Eradicating Waste: The 7 Muda (+1 for the road)

Lean Waste 1: Transportation

Most evident in haulage and logistics industries, who suffer the higher cost of fuel, transportation of goods, transportation waste covers many different constraints, including but not limited to:

  • Time – delivery of goods to customers from centralised storage facilities always average longer distances than localised transport delivered that distance only once.
  • Space – the storage of all centralised stock requires more room than localised stock. In addition, depending on the premium of commercial floor space and business rates, or rather, the rateable business value, having one big place is more expensive to run than several smaller places.
  • Staff health and safety – Haulage staff have limits to the amount of driving they can do. Exceeding it is a hazard. Less time on the road, less health and safety issues, the less need to use contingency drivers the less money it costs.

Whilst central to retail and manufacturing, transportation is less of an issue external to companies. However, where meetings are essential, or you’re attempting to fight, not take advantage of Conway’s law, you may find yourself transporting staff across geographical offices, inside or outside the time zone. Even where expenses are paid, this only returns to you as a company what you would have paid in tax, not the whole amount. So it pays to save money there too.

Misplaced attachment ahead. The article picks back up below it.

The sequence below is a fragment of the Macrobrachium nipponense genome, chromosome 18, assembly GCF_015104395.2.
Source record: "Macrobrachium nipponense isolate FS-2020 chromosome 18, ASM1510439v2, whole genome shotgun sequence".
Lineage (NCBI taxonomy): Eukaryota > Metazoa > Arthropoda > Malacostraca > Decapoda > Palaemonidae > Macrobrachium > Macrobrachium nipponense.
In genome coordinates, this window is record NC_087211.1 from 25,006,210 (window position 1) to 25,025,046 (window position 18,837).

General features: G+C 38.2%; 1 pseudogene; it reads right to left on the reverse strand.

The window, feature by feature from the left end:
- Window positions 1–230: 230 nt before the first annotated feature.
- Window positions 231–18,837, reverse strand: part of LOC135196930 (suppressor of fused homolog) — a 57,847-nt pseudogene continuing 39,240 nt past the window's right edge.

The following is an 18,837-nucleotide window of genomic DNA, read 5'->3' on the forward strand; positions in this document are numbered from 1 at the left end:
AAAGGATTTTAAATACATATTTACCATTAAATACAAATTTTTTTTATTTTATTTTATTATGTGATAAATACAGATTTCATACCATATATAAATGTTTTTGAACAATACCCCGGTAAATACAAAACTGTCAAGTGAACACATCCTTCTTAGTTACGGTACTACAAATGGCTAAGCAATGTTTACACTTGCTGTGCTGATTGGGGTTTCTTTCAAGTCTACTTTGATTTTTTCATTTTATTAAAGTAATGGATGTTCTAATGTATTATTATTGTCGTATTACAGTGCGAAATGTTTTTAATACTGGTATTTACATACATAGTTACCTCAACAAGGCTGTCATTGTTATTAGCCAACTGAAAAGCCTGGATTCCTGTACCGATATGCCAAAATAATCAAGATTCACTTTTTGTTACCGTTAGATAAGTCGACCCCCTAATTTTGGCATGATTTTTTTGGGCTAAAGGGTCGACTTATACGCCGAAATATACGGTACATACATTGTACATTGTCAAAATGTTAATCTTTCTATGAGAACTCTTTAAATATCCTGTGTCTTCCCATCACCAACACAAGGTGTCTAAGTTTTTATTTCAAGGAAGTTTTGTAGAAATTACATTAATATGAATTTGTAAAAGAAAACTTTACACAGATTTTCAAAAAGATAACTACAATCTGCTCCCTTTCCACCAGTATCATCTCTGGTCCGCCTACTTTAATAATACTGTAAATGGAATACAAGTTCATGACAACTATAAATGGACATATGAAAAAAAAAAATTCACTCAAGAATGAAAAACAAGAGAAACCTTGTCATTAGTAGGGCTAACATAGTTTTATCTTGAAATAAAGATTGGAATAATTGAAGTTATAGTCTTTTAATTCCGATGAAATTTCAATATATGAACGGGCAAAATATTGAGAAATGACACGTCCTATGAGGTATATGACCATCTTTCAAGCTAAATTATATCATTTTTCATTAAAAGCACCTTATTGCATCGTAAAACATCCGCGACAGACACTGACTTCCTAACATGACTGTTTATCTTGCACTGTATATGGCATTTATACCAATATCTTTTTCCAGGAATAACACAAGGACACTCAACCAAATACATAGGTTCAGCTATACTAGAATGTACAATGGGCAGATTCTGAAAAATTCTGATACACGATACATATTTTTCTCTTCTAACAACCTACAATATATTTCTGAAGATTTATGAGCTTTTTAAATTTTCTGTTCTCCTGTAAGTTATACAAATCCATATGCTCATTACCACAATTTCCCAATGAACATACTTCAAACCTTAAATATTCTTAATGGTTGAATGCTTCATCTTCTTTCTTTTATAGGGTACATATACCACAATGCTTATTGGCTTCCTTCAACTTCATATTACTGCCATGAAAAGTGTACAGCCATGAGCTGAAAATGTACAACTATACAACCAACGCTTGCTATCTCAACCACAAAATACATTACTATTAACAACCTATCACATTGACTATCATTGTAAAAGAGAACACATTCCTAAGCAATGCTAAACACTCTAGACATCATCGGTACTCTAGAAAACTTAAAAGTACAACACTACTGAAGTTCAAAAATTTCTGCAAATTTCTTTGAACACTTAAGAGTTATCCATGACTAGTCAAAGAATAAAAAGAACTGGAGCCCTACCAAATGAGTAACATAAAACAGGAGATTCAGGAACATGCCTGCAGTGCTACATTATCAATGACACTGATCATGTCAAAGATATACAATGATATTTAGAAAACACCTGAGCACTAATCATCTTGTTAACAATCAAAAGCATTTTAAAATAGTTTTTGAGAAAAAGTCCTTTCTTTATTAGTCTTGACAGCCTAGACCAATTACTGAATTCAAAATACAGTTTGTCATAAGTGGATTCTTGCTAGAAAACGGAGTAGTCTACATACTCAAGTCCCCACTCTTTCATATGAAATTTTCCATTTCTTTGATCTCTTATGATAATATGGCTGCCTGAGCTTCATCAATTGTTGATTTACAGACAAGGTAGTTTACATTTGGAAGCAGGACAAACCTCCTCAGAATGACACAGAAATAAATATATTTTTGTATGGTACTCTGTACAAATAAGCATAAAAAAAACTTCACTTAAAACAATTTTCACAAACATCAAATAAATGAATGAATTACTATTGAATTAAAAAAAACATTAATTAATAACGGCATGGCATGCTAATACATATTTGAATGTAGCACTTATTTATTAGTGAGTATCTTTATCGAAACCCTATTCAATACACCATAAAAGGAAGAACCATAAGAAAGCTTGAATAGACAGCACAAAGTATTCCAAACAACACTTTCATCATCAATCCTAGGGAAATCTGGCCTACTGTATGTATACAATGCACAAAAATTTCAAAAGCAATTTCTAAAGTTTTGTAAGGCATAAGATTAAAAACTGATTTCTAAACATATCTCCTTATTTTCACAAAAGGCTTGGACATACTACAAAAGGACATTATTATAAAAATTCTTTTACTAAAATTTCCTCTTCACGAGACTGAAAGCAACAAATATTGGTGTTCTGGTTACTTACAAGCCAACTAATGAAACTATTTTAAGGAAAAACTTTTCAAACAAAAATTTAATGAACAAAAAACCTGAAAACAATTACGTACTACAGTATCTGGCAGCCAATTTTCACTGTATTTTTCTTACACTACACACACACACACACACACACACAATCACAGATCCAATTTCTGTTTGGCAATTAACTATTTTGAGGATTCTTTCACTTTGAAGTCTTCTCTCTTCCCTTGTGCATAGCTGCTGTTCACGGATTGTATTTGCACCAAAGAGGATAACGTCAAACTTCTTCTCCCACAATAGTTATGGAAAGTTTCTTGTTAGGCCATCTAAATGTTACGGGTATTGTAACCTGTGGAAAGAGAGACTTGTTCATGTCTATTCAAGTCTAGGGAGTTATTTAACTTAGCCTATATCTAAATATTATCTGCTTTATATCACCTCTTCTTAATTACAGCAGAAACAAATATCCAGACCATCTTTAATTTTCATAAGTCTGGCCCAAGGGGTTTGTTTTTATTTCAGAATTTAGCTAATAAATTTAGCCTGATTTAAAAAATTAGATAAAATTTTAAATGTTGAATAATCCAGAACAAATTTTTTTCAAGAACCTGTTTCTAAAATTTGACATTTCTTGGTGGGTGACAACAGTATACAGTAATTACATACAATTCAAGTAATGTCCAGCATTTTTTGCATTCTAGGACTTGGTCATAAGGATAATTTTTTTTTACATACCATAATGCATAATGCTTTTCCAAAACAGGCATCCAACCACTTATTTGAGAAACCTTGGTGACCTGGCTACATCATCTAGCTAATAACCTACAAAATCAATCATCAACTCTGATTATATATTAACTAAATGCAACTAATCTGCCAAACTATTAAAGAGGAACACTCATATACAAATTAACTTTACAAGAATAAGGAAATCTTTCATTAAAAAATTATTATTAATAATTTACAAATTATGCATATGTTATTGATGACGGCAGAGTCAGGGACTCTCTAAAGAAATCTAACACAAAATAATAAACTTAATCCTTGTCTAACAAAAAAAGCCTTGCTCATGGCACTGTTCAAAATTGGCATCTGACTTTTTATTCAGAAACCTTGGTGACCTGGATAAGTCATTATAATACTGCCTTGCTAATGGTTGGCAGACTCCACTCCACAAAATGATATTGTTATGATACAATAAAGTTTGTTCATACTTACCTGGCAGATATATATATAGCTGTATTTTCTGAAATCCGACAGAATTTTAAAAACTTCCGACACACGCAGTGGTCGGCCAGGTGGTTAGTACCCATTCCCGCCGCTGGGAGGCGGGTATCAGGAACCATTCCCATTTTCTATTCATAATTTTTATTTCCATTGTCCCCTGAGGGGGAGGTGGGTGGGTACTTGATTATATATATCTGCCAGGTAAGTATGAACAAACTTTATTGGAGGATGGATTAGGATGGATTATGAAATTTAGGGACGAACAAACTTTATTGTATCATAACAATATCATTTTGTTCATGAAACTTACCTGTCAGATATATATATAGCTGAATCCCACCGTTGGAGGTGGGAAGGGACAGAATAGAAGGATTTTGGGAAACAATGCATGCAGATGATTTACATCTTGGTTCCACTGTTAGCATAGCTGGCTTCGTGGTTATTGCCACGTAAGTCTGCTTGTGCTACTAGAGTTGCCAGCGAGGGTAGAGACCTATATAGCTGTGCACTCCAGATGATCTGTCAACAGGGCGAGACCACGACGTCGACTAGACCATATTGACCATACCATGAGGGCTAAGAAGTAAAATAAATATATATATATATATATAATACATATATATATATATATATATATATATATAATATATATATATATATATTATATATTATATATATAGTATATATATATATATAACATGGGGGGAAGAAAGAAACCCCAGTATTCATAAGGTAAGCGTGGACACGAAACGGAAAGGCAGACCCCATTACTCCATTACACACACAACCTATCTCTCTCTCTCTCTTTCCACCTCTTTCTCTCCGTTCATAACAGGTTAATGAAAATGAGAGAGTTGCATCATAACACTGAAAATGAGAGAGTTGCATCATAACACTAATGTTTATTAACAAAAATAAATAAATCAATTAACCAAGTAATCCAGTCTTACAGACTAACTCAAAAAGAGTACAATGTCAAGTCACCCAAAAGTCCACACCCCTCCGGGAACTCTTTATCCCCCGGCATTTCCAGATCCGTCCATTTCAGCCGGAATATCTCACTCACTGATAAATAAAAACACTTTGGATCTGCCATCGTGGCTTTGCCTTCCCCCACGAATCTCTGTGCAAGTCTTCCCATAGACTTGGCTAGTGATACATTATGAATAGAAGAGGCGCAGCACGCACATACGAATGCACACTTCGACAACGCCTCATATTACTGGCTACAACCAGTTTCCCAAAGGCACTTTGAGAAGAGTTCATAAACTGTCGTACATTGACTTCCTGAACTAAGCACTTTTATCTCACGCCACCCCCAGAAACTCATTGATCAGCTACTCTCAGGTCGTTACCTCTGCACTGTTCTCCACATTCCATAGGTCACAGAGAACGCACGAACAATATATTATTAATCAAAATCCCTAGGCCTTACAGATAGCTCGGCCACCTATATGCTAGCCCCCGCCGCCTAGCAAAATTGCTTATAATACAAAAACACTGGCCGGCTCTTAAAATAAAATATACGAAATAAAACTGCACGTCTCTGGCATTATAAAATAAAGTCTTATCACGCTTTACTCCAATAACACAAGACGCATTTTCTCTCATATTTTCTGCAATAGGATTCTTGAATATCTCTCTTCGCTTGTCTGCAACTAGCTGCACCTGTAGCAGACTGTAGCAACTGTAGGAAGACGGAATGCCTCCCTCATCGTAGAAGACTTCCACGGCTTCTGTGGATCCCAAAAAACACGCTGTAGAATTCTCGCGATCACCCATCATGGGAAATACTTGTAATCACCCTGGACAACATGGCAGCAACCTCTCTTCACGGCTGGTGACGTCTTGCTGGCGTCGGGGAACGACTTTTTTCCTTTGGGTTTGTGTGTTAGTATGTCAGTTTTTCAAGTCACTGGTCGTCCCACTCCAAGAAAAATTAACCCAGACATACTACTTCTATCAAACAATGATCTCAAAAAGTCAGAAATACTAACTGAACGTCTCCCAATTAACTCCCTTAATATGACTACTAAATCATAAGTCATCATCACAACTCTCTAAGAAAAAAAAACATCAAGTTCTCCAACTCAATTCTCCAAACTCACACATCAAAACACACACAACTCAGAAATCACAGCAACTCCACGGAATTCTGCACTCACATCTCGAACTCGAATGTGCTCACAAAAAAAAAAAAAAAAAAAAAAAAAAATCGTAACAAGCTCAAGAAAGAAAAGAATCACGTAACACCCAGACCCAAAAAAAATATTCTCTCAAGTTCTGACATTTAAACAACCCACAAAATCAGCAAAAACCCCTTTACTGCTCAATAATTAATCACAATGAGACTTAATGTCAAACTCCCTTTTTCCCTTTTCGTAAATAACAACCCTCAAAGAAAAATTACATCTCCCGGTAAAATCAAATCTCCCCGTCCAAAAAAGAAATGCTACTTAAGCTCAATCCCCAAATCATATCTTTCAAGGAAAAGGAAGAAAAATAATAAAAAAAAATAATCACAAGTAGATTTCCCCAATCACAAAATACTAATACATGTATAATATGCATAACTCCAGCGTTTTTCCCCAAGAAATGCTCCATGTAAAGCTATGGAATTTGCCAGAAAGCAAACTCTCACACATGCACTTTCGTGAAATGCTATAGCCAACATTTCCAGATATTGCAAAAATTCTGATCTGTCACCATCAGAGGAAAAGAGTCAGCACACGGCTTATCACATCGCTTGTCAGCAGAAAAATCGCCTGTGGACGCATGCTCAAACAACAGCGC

Tip: Organise your teams cross functionally in any one geography. Collated teams.

Following my talk at Northern Change Facilitators on the 14th April 2016, as promised, the first in a series of blogs on the 7 Lean Wastes, which I am writing and publishing each day for the next 7 days. If you want to check out the session slides I used on Lean Enterprise experimentation, visit:

Lean systems’ roots go back more than 70 years. Made famous by Toyota in the 1970’s and 80’s it’s the centrepiece of lean thinking in today’s world. It aims to improve quality, increase efficiency and efficacy, reduce waste and continuously improve (based on the principle of kaizen) when don’t well, it’s an extremely elegant solution. Get it wrong, and you dishearten forever. Needless to say, it’s benefits can be amazing, if you do it right.

Ethar Alali is Speaker, Analyst, CEO and Chief Engineer and Lean EA at Axelisys, specialising in providing innovative lean enterprise advice to blue-chips, inter-governmental organisations and SMEs. Connect on LinkedIn, follow on twitter.

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